From the multiple local feature detection techniques available in the literature, we have used the Maximally Stable Extremal Regions (MSER) and Differences of Gaussians (DoG) visual invariant feature detectors for the homing method. These local feature points possess qualities which make them interesting for the ALV. One advantage is that they are fast to compute (and even faster hardware-based approaches are being built) and yet robust, and another is that many high-level processes are based on information from these interesting regions.
Figure 1: ALV Homing results using MSER visual features.
Experiments with the ALV homing method were first done in simulation and because the results were promising, experiments were conducted using a real robot in an office environment, namely in three different rooms at the IIIA research centre. Additionally, experiments with artificial landmarks were done for comparison purposes.
One important prerequisite of the ALV is that it is necessary to have the panoramic images aligned to an external compass reference before computing the homing direction. As a way to solve the constant orientation prerequisite, in our work all test panoramic images have been acquired with the robot facing a constant direction, as is common practice in similar works. In order to apply the ALV method in a navigation experiment, a magnetic compass, or another system to acquire the global orientation, is required to align the panoramas.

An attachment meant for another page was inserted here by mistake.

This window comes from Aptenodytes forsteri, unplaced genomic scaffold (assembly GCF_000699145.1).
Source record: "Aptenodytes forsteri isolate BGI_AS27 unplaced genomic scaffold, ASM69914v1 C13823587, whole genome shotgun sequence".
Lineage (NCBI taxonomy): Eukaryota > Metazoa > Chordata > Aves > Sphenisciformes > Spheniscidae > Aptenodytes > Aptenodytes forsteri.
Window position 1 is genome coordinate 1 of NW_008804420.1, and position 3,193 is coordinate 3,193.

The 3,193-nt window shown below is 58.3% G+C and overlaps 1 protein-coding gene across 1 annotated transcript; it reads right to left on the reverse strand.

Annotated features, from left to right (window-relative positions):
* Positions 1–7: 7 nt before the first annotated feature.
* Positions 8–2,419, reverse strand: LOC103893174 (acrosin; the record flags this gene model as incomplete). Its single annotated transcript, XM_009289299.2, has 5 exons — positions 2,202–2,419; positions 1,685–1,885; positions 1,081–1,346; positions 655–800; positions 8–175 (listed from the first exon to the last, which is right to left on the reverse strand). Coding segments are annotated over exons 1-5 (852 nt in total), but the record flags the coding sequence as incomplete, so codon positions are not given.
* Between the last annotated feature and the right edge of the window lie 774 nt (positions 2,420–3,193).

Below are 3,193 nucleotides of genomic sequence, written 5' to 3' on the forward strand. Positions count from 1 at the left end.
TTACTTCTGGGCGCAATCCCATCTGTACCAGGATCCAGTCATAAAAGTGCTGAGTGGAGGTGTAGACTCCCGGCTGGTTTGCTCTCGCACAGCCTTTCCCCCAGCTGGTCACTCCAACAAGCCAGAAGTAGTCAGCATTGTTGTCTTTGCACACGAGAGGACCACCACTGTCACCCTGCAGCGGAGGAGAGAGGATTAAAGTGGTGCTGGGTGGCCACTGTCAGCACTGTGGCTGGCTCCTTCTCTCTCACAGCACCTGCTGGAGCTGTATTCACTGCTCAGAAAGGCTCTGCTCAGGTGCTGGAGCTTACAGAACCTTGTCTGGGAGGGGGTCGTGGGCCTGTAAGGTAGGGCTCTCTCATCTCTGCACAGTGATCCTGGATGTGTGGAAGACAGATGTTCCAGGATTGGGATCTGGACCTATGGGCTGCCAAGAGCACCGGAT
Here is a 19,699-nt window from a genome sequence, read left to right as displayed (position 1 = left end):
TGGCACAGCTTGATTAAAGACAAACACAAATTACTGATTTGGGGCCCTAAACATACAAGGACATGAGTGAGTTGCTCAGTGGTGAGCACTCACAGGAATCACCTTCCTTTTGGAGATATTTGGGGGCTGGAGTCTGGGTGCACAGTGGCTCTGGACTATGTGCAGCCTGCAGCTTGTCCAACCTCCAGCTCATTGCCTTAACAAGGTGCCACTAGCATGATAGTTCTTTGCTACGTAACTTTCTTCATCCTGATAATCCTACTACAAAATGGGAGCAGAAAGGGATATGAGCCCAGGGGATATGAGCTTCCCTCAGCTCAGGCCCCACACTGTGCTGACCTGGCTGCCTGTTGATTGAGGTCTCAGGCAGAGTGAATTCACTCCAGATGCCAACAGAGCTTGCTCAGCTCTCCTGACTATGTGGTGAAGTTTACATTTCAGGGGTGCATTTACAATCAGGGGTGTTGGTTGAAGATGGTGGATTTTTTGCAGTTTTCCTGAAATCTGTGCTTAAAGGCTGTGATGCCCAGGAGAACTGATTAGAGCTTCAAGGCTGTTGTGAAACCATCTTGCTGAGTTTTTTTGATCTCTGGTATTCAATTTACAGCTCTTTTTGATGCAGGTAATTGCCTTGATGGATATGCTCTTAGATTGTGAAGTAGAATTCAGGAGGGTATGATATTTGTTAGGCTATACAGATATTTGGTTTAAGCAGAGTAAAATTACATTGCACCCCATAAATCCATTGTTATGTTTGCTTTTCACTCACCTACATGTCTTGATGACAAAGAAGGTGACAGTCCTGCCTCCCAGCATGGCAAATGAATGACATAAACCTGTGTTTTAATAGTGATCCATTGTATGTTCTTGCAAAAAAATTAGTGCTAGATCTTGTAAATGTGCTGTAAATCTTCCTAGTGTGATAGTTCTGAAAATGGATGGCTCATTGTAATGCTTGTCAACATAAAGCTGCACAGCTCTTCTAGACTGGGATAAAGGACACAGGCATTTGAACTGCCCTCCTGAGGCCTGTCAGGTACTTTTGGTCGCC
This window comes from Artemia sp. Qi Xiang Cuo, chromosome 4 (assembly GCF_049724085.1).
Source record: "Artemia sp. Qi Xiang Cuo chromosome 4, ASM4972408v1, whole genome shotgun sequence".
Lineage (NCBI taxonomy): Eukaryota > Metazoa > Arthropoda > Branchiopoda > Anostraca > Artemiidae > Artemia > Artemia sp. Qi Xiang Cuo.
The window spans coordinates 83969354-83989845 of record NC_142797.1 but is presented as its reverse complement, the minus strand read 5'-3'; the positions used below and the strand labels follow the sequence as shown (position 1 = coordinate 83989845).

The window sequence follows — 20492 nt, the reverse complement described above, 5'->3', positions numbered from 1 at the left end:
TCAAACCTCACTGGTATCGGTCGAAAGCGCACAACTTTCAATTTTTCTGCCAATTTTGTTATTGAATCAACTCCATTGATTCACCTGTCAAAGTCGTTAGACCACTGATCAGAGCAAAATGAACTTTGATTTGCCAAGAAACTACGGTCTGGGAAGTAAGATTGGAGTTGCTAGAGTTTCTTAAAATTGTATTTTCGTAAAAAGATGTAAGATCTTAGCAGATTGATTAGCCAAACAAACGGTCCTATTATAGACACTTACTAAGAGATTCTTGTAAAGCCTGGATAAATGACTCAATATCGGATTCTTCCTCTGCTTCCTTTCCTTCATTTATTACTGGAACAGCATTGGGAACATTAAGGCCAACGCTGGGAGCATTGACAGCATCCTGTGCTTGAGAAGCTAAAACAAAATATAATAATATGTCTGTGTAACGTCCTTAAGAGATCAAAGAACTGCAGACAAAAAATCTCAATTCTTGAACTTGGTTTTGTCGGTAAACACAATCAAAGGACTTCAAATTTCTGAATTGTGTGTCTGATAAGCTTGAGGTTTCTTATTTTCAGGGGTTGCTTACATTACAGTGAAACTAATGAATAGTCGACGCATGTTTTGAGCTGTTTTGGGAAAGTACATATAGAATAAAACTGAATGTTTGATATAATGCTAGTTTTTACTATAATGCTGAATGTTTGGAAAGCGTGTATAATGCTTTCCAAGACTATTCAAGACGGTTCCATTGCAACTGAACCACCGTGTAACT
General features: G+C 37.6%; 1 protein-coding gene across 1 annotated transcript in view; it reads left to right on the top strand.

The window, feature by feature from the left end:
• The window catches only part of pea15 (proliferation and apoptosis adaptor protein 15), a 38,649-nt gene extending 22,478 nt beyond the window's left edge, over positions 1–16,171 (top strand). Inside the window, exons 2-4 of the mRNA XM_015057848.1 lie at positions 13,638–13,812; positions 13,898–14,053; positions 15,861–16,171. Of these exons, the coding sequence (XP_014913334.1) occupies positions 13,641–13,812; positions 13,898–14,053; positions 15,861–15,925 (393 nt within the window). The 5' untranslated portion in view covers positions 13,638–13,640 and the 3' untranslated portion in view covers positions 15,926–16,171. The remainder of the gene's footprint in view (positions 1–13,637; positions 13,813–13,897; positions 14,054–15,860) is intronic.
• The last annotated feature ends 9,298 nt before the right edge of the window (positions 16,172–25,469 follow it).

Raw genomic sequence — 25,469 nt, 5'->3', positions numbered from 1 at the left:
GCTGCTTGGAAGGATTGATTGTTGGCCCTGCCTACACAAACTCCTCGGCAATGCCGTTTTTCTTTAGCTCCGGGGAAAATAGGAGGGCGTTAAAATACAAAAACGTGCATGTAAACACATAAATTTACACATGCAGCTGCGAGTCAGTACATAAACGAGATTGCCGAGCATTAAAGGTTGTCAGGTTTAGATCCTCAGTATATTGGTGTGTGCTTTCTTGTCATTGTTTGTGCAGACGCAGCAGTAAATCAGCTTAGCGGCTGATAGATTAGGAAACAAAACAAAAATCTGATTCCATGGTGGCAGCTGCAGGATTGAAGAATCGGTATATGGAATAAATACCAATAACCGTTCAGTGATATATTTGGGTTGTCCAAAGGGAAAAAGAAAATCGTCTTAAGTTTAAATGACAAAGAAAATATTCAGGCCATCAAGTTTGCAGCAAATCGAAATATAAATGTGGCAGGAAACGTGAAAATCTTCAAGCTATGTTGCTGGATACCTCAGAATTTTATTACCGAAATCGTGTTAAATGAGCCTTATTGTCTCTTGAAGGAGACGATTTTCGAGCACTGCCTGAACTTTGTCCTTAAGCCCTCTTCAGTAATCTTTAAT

The locations at which the robot acquired the panoramas were measured manually and used to calculate the ground truth homing directions, which were then used to verify the homing method results. The panoramas were created with the camera on a pan tilt unit which rotates around a fixed point to get images from all directions. Next, these images were combined to create the final panorama. Feature points from these images were extracted to be used by the homing method, and only the horizontal location of the feature points was used (ie the cylindrical angle, and not height, nor depth).